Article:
Not all extrajudicial conduct on which the public may frown has been considered sanctionable in judicial discipline proceedings; after all, as Robert Louis Stevenson wrote in The Strange Case of Dr. Jekyll and Mr. Hyde, “All human beings, as we meet them, are commingled out of good and evil.”
However, it asks a lot to expect the public to trust that a person could be Mr. Hyde off the bench but Dr. Jekyll on the bench, and, therefore, the code of judicial conduct requires a judge to “act at all times in a manner that promotes public confidence in the independence, integrity, and impartiality of the judiciary.” Although personal conduct must somehow reflect on official duties or judicial character to warrant discipline, two recent discipline cases demonstrate how permeable and oblique the line between personal and judicial conduct is.
Two Illinois judges argued their affair may have been immoral, but it was private and, therefore, not a judicial ethics violation. The Illinois Courts Commission agreed that an extramarital affair alone could not be sanctioned but nevertheless suspended Judge Scott Drazewski for four months without pay and censured Judge Rebecca Foley.1
The commission emphasized that Judge “Drazewski allowed the affair to extend into his official capacity when he chose not to recuse himself” from cases in which Judge Foley’s husband represented a party and when he attempted to mislead the chief judge about the relationship. With respect to Judge Foley, the commission found:
Although respondent Foley had knowledge of respondent Drazewski’s misconduct and his continuing failure to recuse himself from matters involving Mr. Foley, she did not act. She did not disclose the affair to Mr. Foley or insist that respondents reveal their relationship. She did not urge respondent Drazewski to recuse himself, seek help or advise the Chief Judge of the facts. In sum, she did not take or initiate any disciplinary measures when she had an ethical obligation under Canon 3 to do so.
The commission also concluded that, because “[j]udges, attorneys and court personnel were concerned about the respondents’ relationship, and it was a distraction to the administration of justice in McLean and Livingston County . . . the respondents’ relationship . . . has had a negative effect upon the integrity of, and respect for, the judiciary.”
When the insensitive and inappropriate emails he exchanged with friends and professional acquaintances using a Yahoo email address were disclosed, then-Justice Michael Eakin of the Pennsylvania Supreme Court apologized, but he defended against judicial misconduct charges by arguing the emails were private and personal and he had not intended or foreseen that they would be made public. He also maintained, and no evidence contradicted him, that his “opinions were never driven by, reflective of, or tonally affected by color or gender” but “were based on the facts of the cases before him and the law.”
The Pennsylvania Court of Judicial Discipline sanctioned him despite those arguments, fining the now-former justice $50,000 (he resigned after the court rejected a consent disposition in the case).2 The court concluded that the justice’s actions, “although they occurred outside of deciding cases or holding sessions of court, still can be fairly considered to be ‘on-bench’ conduct” because he sent the emails using his Commonwealth-issued computer equipment, others with whom he was exchanging emails were using their government-supplied computers and email servers, and, in some of the emails, the justice made sexually suggestive comments about employees in his judicial office. Further, the court noted that his “position as a justice of the Supreme Court conferred upon him not only the duty to decide cases, but also significant administrative responsibilities for our justice system.”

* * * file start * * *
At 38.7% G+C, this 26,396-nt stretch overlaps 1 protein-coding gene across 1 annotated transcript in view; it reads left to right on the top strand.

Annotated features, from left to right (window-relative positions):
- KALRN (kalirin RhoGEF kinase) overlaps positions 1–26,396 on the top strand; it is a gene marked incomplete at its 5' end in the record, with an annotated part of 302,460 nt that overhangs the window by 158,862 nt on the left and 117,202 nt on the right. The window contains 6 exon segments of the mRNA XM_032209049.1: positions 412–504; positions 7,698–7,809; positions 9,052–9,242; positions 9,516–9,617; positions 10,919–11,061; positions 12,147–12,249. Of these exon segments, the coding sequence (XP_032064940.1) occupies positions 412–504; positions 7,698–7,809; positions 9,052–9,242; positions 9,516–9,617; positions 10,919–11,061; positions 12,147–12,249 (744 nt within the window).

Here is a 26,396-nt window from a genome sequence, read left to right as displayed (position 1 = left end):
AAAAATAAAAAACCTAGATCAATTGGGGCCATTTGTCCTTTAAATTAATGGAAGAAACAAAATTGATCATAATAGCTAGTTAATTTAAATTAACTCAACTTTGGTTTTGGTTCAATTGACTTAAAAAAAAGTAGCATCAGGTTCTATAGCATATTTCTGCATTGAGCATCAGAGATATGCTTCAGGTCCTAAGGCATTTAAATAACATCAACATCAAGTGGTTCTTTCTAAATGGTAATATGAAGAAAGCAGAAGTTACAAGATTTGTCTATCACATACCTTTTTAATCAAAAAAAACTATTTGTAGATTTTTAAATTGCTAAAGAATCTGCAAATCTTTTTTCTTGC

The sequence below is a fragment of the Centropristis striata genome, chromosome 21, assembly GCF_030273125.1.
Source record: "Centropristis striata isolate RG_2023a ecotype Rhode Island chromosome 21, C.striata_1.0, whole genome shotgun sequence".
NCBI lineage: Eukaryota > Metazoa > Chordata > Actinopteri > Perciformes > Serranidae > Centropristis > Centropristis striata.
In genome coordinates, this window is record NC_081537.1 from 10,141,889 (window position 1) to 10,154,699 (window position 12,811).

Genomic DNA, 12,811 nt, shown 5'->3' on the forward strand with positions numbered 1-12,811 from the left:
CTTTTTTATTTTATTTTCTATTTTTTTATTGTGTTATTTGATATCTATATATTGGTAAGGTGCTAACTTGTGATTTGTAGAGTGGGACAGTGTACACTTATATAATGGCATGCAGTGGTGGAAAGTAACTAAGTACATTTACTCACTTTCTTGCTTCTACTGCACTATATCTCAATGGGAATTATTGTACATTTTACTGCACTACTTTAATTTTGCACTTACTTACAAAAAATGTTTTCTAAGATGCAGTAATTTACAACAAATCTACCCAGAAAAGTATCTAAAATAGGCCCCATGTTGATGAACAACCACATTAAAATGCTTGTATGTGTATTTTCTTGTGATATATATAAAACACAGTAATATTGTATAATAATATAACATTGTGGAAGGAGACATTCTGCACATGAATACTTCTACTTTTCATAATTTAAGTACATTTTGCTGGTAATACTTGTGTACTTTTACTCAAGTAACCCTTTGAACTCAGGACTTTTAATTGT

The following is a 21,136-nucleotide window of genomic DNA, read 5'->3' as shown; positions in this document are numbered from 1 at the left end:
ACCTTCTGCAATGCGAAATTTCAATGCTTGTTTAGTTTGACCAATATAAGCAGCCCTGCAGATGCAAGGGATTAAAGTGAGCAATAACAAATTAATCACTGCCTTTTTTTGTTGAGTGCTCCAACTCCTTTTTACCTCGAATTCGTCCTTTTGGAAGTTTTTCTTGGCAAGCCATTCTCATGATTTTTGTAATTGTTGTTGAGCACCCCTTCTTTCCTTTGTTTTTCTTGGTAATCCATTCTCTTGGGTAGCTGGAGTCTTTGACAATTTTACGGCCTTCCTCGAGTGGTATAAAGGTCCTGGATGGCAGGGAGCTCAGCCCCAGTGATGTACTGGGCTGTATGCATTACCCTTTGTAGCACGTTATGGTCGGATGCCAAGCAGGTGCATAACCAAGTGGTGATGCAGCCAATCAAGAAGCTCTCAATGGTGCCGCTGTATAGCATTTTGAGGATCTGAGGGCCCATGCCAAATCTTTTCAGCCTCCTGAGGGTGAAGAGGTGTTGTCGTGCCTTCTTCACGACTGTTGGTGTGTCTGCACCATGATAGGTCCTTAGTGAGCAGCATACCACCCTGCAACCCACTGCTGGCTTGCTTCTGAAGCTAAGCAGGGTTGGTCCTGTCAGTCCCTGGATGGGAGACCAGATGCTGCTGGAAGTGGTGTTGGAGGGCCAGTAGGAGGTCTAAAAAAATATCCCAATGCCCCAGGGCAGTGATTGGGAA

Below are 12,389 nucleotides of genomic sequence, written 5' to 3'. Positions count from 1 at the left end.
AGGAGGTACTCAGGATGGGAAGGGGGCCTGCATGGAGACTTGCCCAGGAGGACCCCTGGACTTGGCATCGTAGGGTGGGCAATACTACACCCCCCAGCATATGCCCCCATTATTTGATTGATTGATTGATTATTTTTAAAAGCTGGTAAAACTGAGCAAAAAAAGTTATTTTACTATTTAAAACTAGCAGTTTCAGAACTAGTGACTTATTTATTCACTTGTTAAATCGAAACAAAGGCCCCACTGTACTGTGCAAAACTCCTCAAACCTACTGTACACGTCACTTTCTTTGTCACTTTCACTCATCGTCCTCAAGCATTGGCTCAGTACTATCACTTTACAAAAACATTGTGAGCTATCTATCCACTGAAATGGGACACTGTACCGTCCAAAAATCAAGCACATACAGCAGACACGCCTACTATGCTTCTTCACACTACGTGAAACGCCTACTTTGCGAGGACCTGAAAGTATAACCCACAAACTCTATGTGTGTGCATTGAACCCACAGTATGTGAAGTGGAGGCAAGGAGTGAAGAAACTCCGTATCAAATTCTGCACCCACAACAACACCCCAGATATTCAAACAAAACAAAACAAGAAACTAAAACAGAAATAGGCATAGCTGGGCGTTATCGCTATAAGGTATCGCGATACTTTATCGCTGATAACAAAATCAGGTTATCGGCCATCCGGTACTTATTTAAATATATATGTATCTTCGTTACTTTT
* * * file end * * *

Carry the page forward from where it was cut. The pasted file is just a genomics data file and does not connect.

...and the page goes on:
Emphasizing that the justice’s conduct “drastically damaged the reputation of the state judiciary” and “dramatically lessened public confidence in the integrity and impartiality of the entire judiciary,” the court concluded:
We acknowledge the context in which many of these communications occurred, Respondent’s expectation that they would remain private, and that humor is often expressed in poor taste and rooted in the extreme. However, the pattern evidenced by the body of all of the emails demonstrated a misjudgment by Respondent, both in his understanding of how electronic communications work, as well as the substantive content of those communications.
. . . When these emails became public, all the more probable since he was using government equipment, and, at times, judicial and government internet servers, it resulted in harsh criticism ranging from private citizens to community leaders to legal and governmental officials. His actions were likewise widely reported in the news media both statewide and nationally.
The court stated that “the common thread of the emails, with their imagery of sexism, racism, and bigotry, is arrogance and the belief that an individual is better than his or her peers. Such beliefs are antithetical to the privilege of holding public office, where the charge is to serve, not demean, our citizens.” As the Pennsylvania Supreme Court itself held several years earlier when concluding that a judge could be sanctioned for a road rage incident, “One aspiring to, or holding, the office cannot reasonably expect to be a rogue in his or her private life without thereby staining the integrity of the position.”3 In re Carney, 79 A.3d 490 (Pennsylvania 2013).